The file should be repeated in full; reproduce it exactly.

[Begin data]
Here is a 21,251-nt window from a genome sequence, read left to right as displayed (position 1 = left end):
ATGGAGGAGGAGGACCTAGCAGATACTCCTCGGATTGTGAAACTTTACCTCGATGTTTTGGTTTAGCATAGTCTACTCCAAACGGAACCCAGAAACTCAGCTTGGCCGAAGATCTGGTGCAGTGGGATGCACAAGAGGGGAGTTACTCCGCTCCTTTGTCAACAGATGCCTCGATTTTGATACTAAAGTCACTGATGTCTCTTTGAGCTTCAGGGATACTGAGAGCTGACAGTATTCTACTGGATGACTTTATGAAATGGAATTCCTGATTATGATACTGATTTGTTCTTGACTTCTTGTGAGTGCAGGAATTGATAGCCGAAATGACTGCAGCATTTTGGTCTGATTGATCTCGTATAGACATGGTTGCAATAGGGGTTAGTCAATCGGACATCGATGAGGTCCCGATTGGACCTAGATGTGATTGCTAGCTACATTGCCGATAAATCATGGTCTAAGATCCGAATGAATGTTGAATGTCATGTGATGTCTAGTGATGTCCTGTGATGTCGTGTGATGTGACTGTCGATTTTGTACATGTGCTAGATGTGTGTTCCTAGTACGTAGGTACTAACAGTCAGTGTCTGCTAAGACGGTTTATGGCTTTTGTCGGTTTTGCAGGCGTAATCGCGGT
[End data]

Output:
Here is a 21,251-nt window from a genome sequence, read left to right as displayed (position 1 = left end):
ATGGAGGAGGAGGACCTAGCAGATACTCCTCGGATTGTGAAACTTTACCTCGATGTTTTGGTTTAGCATAGTCTACTCCAAACGGAACCCAGAAACTCAGCTTGGCCGAAGATCTGGTGCAGTGGGATGCACAAGAGGGGAGTTACTCCGCTCCTTTGTCAACAGATGCCTCGATTTTGATACTAAAGTCACTGATGTCTCTTTGAGCTTCAGGGATACTGAGAGCTGACAGTATTCTACTGGATGACTTTATGAAATGGAATTCCTGATTATGATACTGATTTGTTCTTGACTTCTTGTGAGTGCAGGAATTGATAGCCGAAATGACTGCAGCATTTTGGTCTGATTGATCTCGTATAGACATGGTTGCAATAGGGGTTAGTCAATCGGACATCGATGAGGTCCCGATTGGACCTAGATGTGATTGCTAGCTACATTGCCGATAAATCATGGTCTAAGATCCGAATGAATGTTGAATGTCATGTGATGTCTAGTGATGTCCTGTGATGTCGTGTGATGTGACTGTCGATTTTGTACATGTGCTAGATGTGTGTTCCTAGTACGTAGGTACTAACAGTCAGTGTCTGCTAAGACGGTTTATGGCTTTTGTCGGTTTTGCAGGCGTAATCGCGGT